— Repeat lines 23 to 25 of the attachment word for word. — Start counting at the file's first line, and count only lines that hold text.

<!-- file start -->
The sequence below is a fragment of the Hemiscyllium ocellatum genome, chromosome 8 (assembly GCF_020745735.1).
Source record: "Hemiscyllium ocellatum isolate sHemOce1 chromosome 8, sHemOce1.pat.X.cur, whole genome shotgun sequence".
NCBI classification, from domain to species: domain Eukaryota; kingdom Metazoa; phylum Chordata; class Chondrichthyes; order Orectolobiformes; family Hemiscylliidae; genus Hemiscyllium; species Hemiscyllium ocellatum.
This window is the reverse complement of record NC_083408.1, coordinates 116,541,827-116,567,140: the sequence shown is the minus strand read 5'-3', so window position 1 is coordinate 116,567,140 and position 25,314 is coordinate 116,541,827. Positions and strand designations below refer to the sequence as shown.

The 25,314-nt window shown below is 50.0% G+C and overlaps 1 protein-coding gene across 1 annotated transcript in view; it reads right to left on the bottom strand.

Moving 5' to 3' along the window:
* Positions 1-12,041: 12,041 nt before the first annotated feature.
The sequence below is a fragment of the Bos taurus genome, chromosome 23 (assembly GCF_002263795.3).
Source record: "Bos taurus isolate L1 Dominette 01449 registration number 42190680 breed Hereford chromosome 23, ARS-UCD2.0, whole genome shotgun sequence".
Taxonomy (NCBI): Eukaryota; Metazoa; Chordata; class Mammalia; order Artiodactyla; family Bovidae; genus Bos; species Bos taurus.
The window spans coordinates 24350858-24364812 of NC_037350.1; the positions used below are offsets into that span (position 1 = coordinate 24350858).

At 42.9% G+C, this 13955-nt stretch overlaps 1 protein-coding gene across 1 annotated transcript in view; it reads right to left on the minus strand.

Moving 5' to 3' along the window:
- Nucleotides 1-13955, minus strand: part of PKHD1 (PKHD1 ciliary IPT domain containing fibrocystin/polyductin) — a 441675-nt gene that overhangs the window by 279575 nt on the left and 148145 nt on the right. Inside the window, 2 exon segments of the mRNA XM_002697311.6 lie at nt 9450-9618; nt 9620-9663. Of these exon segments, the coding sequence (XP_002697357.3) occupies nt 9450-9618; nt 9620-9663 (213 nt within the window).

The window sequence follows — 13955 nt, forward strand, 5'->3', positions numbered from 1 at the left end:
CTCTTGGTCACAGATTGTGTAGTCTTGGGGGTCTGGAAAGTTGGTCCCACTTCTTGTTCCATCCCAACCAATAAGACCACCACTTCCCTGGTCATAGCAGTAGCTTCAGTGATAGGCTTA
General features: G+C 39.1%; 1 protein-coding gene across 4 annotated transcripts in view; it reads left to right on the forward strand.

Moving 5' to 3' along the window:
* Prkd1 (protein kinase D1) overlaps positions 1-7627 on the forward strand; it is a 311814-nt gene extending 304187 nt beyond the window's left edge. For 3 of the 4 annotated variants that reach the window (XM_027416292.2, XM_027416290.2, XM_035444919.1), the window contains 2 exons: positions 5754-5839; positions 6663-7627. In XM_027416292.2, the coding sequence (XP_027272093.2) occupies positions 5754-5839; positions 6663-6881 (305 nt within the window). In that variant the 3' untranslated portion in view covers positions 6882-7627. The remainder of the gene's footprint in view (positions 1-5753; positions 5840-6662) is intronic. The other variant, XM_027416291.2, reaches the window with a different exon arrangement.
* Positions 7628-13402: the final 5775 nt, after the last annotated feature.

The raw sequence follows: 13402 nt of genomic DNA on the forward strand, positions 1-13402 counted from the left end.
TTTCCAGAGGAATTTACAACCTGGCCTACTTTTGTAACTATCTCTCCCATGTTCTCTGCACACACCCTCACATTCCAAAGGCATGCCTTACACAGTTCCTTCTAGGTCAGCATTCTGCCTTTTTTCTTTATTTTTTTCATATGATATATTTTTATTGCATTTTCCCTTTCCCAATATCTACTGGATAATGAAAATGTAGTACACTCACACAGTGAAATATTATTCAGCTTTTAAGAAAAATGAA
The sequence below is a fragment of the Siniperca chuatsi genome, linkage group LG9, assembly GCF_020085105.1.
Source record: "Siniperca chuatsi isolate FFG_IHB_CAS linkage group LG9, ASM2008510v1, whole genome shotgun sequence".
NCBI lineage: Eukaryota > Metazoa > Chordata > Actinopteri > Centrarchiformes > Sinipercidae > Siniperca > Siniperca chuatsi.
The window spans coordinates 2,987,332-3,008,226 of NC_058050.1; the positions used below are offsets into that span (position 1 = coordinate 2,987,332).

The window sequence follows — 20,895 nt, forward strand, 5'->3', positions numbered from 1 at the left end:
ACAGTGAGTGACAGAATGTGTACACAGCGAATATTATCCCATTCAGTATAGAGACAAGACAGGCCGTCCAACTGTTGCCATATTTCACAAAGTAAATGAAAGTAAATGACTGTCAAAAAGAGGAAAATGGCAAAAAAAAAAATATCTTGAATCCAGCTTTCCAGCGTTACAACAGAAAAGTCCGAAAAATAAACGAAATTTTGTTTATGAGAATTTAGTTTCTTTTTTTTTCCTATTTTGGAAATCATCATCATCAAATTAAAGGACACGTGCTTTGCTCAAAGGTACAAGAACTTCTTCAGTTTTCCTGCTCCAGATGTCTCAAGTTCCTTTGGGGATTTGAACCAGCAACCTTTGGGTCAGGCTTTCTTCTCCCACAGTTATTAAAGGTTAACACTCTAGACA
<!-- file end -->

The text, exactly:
The sequence below is a fragment of the Siniperca chuatsi genome, linkage group LG9, assembly GCF_020085105.1.
Source record: "Siniperca chuatsi isolate FFG_IHB_CAS linkage group LG9, ASM2008510v1, whole genome shotgun sequence".
NCBI lineage: Eukaryota > Metazoa > Chordata > Actinopteri > Centrarchiformes > Sinipercidae > Siniperca > Siniperca chuatsi.